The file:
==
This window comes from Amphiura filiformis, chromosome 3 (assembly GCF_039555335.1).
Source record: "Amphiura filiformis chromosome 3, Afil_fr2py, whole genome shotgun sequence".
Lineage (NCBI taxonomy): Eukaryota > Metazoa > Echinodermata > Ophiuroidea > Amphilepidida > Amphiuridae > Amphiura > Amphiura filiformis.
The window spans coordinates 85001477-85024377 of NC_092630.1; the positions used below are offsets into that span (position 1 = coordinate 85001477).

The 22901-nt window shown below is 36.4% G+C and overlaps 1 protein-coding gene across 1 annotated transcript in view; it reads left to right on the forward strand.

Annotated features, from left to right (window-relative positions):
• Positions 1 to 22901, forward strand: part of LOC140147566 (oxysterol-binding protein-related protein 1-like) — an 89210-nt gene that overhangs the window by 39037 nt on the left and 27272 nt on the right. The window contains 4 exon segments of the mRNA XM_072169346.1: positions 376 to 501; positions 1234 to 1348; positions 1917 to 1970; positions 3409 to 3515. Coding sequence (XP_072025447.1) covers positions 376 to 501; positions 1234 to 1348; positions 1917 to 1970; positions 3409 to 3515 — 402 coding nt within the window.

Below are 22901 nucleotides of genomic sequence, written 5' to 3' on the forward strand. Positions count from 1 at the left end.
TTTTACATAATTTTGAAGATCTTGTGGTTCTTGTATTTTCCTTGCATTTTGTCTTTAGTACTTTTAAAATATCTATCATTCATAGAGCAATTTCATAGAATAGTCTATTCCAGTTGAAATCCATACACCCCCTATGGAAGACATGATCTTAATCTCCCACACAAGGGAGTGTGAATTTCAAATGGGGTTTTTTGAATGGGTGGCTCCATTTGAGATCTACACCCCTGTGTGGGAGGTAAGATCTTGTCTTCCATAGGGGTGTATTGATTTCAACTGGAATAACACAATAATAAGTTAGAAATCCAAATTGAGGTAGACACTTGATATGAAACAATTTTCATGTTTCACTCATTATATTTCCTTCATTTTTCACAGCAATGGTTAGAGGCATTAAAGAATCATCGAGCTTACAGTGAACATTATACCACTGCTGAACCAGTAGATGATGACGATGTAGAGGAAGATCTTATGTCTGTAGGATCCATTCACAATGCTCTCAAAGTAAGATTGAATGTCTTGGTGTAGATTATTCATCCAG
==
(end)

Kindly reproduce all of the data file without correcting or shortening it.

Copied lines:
This window comes from Amphiura filiformis, chromosome 3 (assembly GCF_039555335.1).
Source record: "Amphiura filiformis chromosome 3, Afil_fr2py, whole genome shotgun sequence".
Lineage (NCBI taxonomy): Eukaryota > Metazoa > Echinodermata > Ophiuroidea > Amphilepidida > Amphiuridae > Amphiura > Amphiura filiformis.
The window spans coordinates 85001477-85024377 of NC_092630.1; the positions used below are offsets into that span (position 1 = coordinate 85001477).

The 22901-nt window shown below is 36.4% G+C and overlaps 1 protein-coding gene across 1 annotated transcript in view; it reads left to right on the forward strand.

Annotated features, from left to right (window-relative positions):
• Positions 1 to 22901, forward strand: part of LOC140147566 (oxysterol-binding protein-related protein 1-like) — an 89210-nt gene that overhangs the window by 39037 nt on the left and 27272 nt on the right. The window contains 4 exon segments of the mRNA XM_072169346.1: positions 376 to 501; positions 1234 to 1348; positions 1917 to 1970; positions 3409 to 3515. Coding sequence (XP_072025447.1) covers positions 376 to 501; positions 1234 to 1348; positions 1917 to 1970; positions 3409 to 3515 — 402 coding nt within the window.

Below are 22901 nucleotides of genomic sequence, written 5' to 3' on the forward strand. Positions count from 1 at the left end.
TTTTACATAATTTTGAAGATCTTGTGGTTCTTGTATTTTCCTTGCATTTTGTCTTTAGTACTTTTAAAATATCTATCATTCATAGAGCAATTTCATAGAATAGTCTATTCCAGTTGAAATCCATACACCCCCTATGGAAGACATGATCTTAATCTCCCACACAAGGGAGTGTGAATTTCAAATGGGGTTTTTTGAATGGGTGGCTCCATTTGAGATCTACACCCCTGTGTGGGAGGTAAGATCTTGTCTTCCATAGGGGTGTATTGATTTCAACTGGAATAACACAATAATAAGTTAGAAATCCAAATTGAGGTAGACACTTGATATGAAACAATTTTCATGTTTCACTCATTATATTTCCTTCATTTTTCACAGCAATGGTTAGAGGCATTAAAGAATCATCGAGCTTACAGTGAACATTATACCACTGCTGAACCAGTAGATGATGACGATGTAGAGGAAGATCTTATGTCTGTAGGATCCATTCACAATGCTCTCAAAGTAAGATTGAATGTCTTGGTGTAGATTATTCATCCAG